What’s new in new construction

by Jon Gorey

In a way, the nation’s homebuilders are in an enviable position: There’s not enough of their product out there to meet the ravenous demand of customers — not by a long shot. Imagine a beverage producer bottling 1.5 million jugs of lemonade when there are an estimated 28 million thirsty customers looking for a drink.

Of course, it’s not that simple. For one thing, the cost of lemons — er, construction materials, rather — has skyrocketed in the past year. And that’s if builders can even get their hands on those supplies in the first place.

In May, a National Association of Home Builders (NAHB) survey found that at least 90% of member builders had encountered a shortage of framing lumber, appliances, oriented-strand board and plywood. But it wasn’t just a few hard-to-get items. A majority of builders reported shortages of everything from drywall and windows to plumbing fixtures and copper wiring.

Around the same time, builders were grappling with lumber prices that had roughly tripled in under a year. The higher cost of lumber alone added about $36,000 to the cost of the average newly built home, according to NAHB. “What we’ve seen in the construction industry over the past year is that a material has tended to either be in short supply, with very long lead times, or be extraordinarily more expensive than it was,” said David Logan, director of tax and trade policy analysis at NAHB.

Some of those supply-chain issues and price shocks have calmed in recent weeks; dimensional lumber prices have since fallen dramatically, for example. But the price volatility of such a core construction material is unsettling for builders trying to set their budgets. And what’s more, even as lumber prices have come back down to Earth, other materials have continued to get more expensive.

Even after a drop in lumber prices, the cost of construction materials has risen 13% year to date and 19.4% in the past 12 months, according to the Department of Labor’s producer price index. Drywall prices have spiked 21.7% in the past year. And some items, such as appliances, remain back-ordered for weeks or months, forcing homebuyers to make decisions much earlier in the process. “Builders are telling buyers that they need to pick out their appliances basically before they break ground,” Logan said.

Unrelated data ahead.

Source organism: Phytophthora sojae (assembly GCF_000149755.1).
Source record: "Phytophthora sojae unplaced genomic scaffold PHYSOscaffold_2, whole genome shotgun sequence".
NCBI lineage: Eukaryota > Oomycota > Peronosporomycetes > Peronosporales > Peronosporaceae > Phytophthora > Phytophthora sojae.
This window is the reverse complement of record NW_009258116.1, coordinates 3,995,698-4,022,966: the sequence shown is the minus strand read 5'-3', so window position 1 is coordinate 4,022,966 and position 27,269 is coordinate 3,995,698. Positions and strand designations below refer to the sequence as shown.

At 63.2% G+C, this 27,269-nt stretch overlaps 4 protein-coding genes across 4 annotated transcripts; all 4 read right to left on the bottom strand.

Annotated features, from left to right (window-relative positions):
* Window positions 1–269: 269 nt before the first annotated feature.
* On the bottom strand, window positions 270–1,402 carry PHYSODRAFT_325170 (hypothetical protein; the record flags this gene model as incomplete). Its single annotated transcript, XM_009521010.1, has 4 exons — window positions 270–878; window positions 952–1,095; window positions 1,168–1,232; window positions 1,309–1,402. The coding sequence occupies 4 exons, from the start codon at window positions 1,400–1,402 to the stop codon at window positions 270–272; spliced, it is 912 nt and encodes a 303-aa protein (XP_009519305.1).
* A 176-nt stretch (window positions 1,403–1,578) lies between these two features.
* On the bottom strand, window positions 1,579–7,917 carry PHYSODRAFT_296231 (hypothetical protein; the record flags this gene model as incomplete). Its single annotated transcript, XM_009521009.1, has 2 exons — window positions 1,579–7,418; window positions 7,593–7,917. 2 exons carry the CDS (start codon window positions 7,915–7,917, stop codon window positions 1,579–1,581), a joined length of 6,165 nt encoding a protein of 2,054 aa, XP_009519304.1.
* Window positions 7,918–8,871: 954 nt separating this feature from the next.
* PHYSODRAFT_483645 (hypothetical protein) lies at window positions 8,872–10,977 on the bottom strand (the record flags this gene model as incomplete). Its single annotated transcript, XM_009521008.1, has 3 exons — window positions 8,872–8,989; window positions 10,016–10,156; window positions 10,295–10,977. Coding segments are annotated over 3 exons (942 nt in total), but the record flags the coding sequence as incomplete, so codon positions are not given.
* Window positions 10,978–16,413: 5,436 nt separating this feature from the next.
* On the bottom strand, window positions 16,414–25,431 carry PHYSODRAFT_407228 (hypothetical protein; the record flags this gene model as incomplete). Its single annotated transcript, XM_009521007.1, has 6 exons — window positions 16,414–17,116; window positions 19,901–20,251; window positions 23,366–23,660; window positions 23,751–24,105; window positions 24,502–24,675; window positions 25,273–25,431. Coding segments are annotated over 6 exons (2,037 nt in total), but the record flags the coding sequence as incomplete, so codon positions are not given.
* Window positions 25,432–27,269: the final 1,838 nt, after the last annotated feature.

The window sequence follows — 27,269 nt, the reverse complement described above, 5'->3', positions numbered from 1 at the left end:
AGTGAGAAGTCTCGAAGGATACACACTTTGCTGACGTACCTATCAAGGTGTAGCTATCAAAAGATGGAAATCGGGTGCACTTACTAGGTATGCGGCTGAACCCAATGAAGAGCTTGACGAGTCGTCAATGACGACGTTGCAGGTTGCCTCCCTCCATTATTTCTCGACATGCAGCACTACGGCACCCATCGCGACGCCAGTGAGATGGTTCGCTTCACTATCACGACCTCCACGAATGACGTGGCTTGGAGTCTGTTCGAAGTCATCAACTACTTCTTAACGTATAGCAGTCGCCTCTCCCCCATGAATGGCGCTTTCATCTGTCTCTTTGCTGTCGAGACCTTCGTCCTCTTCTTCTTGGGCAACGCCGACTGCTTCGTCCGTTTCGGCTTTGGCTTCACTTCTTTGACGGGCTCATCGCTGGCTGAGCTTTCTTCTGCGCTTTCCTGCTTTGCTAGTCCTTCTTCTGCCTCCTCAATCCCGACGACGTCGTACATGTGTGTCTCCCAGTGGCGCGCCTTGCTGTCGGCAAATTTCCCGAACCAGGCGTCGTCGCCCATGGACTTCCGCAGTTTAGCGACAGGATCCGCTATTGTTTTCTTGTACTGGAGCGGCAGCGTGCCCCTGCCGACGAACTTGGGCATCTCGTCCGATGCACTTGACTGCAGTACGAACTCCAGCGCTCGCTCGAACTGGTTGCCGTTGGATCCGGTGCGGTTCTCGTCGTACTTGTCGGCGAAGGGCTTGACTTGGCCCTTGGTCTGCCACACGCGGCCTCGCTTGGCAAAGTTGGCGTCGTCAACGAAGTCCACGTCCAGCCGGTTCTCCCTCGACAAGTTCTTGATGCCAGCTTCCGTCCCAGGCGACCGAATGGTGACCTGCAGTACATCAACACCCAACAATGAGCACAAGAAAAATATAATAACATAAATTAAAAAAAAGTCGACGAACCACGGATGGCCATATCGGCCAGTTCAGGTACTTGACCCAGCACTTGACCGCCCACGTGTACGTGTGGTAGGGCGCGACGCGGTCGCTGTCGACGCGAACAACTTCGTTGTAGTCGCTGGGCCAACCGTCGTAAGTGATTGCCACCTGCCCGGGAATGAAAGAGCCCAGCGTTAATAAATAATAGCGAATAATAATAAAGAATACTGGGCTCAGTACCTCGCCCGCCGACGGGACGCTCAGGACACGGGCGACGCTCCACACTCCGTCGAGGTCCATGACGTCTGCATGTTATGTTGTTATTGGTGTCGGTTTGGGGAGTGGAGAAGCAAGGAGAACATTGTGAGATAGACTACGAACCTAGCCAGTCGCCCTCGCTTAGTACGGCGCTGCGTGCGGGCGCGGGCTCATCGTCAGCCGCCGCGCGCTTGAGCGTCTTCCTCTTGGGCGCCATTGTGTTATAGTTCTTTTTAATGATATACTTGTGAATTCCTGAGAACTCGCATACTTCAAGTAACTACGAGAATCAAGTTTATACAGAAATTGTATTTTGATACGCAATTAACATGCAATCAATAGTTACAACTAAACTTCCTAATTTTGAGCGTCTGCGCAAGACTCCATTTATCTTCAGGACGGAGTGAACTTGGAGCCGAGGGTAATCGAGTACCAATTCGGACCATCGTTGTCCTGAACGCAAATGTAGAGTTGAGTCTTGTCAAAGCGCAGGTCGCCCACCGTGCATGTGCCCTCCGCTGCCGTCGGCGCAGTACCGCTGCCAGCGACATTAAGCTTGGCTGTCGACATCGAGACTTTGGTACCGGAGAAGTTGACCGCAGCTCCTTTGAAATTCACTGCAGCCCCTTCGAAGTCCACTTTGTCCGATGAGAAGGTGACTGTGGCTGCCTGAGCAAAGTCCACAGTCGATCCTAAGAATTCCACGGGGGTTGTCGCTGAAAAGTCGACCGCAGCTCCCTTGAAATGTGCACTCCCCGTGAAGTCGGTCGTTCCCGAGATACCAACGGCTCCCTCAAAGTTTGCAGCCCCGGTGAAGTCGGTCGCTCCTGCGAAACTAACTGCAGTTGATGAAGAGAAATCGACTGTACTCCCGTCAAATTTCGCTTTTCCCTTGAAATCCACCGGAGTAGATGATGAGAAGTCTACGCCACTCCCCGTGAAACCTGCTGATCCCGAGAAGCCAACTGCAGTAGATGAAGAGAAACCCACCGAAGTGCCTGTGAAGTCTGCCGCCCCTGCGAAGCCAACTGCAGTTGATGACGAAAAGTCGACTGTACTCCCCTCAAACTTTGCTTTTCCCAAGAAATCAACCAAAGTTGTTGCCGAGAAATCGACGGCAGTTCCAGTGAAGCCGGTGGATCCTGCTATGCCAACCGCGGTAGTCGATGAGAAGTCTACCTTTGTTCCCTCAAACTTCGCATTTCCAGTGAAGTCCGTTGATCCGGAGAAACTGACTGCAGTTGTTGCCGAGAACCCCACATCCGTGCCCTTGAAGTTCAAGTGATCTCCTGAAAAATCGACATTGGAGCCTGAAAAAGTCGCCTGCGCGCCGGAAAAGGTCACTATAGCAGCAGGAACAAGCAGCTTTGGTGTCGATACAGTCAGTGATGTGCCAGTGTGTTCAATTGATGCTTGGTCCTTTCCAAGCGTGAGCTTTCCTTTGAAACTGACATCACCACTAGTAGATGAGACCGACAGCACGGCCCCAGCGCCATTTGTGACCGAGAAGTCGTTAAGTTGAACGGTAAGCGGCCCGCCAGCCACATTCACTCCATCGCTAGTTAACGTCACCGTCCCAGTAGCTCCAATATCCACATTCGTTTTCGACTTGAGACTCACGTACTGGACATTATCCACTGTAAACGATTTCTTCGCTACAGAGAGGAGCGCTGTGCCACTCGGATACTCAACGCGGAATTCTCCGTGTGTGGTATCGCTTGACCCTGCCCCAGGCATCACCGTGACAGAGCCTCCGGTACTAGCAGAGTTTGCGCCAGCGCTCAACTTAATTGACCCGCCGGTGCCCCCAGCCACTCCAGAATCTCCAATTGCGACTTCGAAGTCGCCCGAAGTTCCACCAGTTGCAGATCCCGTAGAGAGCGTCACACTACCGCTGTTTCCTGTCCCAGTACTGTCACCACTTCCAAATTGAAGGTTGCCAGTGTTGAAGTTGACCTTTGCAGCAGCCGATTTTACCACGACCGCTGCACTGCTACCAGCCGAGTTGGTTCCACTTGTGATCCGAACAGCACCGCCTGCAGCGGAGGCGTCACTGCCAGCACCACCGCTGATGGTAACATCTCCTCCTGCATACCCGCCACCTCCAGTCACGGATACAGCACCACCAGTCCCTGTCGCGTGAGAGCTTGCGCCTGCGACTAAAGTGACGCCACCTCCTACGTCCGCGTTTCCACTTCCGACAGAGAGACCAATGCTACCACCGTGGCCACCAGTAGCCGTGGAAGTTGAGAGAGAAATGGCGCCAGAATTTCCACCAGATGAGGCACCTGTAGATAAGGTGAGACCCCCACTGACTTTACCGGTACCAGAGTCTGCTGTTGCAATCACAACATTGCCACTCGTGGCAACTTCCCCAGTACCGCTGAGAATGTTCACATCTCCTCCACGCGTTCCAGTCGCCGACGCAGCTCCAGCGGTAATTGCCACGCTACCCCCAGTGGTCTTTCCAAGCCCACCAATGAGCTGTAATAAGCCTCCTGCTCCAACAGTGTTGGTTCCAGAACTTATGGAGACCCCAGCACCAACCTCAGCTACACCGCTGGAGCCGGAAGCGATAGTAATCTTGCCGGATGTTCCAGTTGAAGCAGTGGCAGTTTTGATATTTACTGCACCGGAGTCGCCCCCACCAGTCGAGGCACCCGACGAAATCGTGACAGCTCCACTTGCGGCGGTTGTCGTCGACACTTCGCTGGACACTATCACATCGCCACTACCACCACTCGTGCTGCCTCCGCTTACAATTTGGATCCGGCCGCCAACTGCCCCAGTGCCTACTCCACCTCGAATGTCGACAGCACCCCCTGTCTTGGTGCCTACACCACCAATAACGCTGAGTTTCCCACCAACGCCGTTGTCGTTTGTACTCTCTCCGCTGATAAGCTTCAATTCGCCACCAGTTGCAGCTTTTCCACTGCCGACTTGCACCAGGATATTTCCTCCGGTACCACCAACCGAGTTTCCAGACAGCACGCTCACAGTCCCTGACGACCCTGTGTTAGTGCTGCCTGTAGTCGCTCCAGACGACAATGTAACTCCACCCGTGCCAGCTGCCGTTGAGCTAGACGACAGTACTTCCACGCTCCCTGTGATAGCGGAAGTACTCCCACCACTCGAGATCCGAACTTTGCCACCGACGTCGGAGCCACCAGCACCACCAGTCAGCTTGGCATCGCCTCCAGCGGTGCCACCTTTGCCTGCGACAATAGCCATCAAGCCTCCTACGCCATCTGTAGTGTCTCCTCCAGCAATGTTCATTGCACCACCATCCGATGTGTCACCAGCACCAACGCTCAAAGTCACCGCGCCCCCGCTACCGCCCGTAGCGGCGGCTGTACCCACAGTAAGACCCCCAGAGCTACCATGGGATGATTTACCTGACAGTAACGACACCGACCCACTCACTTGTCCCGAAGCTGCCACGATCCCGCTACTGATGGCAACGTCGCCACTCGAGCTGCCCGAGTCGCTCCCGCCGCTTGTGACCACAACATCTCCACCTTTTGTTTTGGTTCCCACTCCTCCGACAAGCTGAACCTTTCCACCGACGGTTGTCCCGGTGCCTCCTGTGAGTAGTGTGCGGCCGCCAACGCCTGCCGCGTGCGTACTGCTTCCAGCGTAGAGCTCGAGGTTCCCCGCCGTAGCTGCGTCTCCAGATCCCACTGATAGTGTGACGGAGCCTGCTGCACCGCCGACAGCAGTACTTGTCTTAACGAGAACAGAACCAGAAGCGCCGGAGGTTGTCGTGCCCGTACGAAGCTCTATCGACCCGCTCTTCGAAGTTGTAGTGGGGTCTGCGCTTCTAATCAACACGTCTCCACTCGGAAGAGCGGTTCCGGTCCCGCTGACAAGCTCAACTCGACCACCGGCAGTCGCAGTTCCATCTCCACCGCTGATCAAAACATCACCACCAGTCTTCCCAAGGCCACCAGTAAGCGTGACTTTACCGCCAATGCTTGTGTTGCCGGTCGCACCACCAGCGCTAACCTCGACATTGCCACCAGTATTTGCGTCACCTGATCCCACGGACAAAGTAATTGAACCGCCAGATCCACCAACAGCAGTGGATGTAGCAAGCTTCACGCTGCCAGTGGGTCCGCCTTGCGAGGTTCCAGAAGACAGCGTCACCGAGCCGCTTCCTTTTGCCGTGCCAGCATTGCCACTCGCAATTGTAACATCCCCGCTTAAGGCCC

“It takes, on my part, as a general contractor, more attention to these lead times, and talking about them and bringing them up in client meetings, like, ridiculously early,” said David Cohen, owner of Hampden Design + Construction, a homebuilder outside of Boston. “I mean, you apply for the building permit, and you’re talking about windows, appliances, cabinets.”

“I have never dealt with the supply chain challenges that we’re facing… it’s more difficult than it’s ever been,” said Karl Mistry, regional president at Toll Brothers, the 11th largest homebuilder in the nation. “However, I think this is one of those times where a company like Toll Brothers, with the scale and leverage we have, is able to forge some really good relationships with large suppliers, and those partnerships at times like these really prove to be a tremendous benefit,” he said. “We’re able to be at the front of the line when material supplies are available.”

The nation’s largest homebuilder, Texas-based D.R. Horton, also leverages its size to call dibs on materials. “Our national scale and nationally exclusive contracts with our building products partners allow us to obtain product first when there’s a shortage,” said company spokesperson Bethany Carle. But just in case, to hedge against unexpected delays, Carle said the company has been waiting to sell homes until they’re further along in the construction process. “Being the largest in many of our local markets, including Houston, also gives us better access to labor,” she added — which has also been in short supply across the industry.

Smaller builders can’t throw their weight around like that, but they are nimble and resourceful. Cohen said even bluestone has been hard to find at times, but his mason called every supply company and took whatever inventory they had, even if it was just five or 10 pieces at a time. “He was, like, shoe-stringing together enough material to do the project,” Cohen said. “So, it’s this extra level of effort, and it’s this kind of extra mile that we’re all going through, all experiencing, to make the project run smoothly.”

Pandemic Preferences Persist

Speaking of bluestone, there may be a reason the exterior stone has been hard to find: A full 61.4% of new homes started in 2020 included a patio, an all-time high. It’s hard not to pin that on the pandemic, with outdoor entertaining deemed safer and a pervasive desire for more recreational space at home. “People wanting outdoor space integrated into the home upfront, and not as an afterthought, I think that’s become uniform,” Mistry said. “I think people, as they’re spending more time at home, want that space around an outdoor fireplace.”

Indoor fireplaces have been a hit, too, according to Lisa McClelland, vice president of the Toll Brothers Design Studio. Little luxuries that make staying at home more appealing, restful or cozy have been in high demand among Toll Brothers customers who choose add-ons and other personalized design options for their home, she said. That includes spa-like bath features, such as rainfall shower heads and shower jets, as well as fireplaces, which saw the highest percentage year-over-year increase of all option categories.